It’s become a bit of a running joke that I rarely get a lunch break. For some reason, people wait until around lunch time to seek help for problems that develop early in the morning/the night before/6 months ago. I’ve seen more emergencies around 12.30pm than any other time (excepting 9pm, the favourite time for problems during my pre-reg, but that’s only because I now work 9 to 5).

So, on Friday, I’d forgotten my sandwiches. I left one practice a little early, planning to drop my things in the other then head out to pick up lunch. As I walked towards the shop, I realised there were two people sitting in the waiting area. It was 55 mins until my first appointment of the afternoon.

When I got in, C explained that the older gentleman, Mr D, had been sent down by his doctor as the GP suspected a retinal detachment. The lady with him was his daughter.

Now, Mr D has dementia and mobility issues so I had to streamline my examination of him to limit the amount of moving around. I did non-contact tonometry (R 14 L 18mmHg) and brought him through to the test room. I explained about the eye drops and popped them in. After I’d done that, I moved onto history and symptoms.

Mr D had been looking at the TV that morning and said to his daughter that his right eye was “kaput”. 

Thinking this was a sudden loss of vision, she’d made an appointment with the GP who had a look with the direct ophthalmoscope. The GP had then referred them to us, telling the daughter that it sounded like a retinal detachment. Except, of course, there were no symptoms or signs consistent with a detachment.

On questioning, Mr D said that his eye had been blurry for a while, although he was unable to give an estimate of duration except for stating it was more than a week.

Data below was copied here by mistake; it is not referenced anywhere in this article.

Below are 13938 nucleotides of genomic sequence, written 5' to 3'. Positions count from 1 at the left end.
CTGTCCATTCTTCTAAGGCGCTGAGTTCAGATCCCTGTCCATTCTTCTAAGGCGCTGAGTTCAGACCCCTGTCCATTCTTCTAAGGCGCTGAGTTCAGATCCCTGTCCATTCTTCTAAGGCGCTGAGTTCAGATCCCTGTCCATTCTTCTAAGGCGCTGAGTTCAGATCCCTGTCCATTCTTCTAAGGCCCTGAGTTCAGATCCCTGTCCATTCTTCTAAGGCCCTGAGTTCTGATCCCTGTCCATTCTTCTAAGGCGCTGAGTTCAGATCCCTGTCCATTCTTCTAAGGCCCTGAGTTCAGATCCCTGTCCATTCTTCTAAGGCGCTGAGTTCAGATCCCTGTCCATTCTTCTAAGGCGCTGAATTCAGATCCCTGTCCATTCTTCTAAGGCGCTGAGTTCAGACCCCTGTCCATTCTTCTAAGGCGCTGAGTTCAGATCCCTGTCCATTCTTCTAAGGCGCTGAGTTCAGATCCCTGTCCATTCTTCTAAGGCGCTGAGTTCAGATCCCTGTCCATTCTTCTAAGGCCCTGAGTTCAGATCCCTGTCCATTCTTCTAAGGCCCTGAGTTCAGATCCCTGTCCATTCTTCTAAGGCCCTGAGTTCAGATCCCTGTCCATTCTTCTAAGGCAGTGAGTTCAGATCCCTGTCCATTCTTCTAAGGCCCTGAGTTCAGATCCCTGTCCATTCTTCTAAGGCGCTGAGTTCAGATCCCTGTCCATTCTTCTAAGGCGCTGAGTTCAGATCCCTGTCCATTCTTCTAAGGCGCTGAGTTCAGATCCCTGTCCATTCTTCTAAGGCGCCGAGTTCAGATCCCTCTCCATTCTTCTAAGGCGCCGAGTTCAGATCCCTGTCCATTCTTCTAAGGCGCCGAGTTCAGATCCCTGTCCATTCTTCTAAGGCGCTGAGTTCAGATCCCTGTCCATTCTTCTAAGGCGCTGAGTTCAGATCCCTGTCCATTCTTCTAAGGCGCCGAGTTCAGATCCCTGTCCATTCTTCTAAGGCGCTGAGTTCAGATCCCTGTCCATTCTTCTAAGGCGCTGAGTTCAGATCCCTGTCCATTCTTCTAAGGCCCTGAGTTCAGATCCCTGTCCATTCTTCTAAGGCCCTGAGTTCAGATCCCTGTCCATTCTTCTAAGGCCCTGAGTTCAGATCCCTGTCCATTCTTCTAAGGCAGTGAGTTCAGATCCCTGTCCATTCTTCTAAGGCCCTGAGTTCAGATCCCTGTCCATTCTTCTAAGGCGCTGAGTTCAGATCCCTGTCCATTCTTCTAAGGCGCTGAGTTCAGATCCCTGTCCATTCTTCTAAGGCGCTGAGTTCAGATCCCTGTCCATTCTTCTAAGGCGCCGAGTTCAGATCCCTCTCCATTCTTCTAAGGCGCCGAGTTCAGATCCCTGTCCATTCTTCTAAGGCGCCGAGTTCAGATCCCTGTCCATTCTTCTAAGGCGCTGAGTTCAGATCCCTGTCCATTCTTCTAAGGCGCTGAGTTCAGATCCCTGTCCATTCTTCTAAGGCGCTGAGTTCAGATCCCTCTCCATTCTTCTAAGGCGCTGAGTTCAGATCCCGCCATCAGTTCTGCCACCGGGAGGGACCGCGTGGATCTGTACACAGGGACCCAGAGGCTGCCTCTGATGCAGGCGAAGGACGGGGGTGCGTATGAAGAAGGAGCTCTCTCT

He was new to our practice so I had no access to his previous records. Indeed, they weren’t sure where he’d been tested last. All I knew was the prescription from his current specs and the fact his vision in his right eye was CF (counting fingers). Also, Mr D was attending the eye clinic every three months but both he and his daughter were unsure as to which clinic it was.

By this time, the TRO 1% had kicked in so I had a good look in both eyes, using my 90D superfield then my 78D to look at the disc and macula. Apart from some background diabetic retinopathy and a moderate cataract, I couldn’t see any issues. There was no tobacco dust and the only alarm bell was the pressure difference between the two eyes.

I explained my findings and decided to call the hospital. After summarising the situation, I explained to the nurse that Mr D was attending HES every three months and that I had no previous recorded vision. I also told the nurse that Mr D had dementia and was unsure of the duration of this blurred vision.

The nurse checked on the system and discovered Mr D’s right eye VA had been CF for some time. He was also due back at HES in two weeks. The nurse said that it was difficult for dementia patients with visual loss because they often forget they have an issue. Luckily, Mr D didn’t seem upset, just a little bemused at what was going on. His daughter, quite rightly, had wanted to get everything checked so was the driving force (figuratively and literally) behind his visit.

After thanking the nurse, I hung up and went into the waiting area. I told Mr D and his daughter that Mr D’s vision was the same as when he was last at the eye clinic and that he would be receiving an appointment soon. They were both quite pleased with the result.

As they left, my first appointment of the afternoon arrived…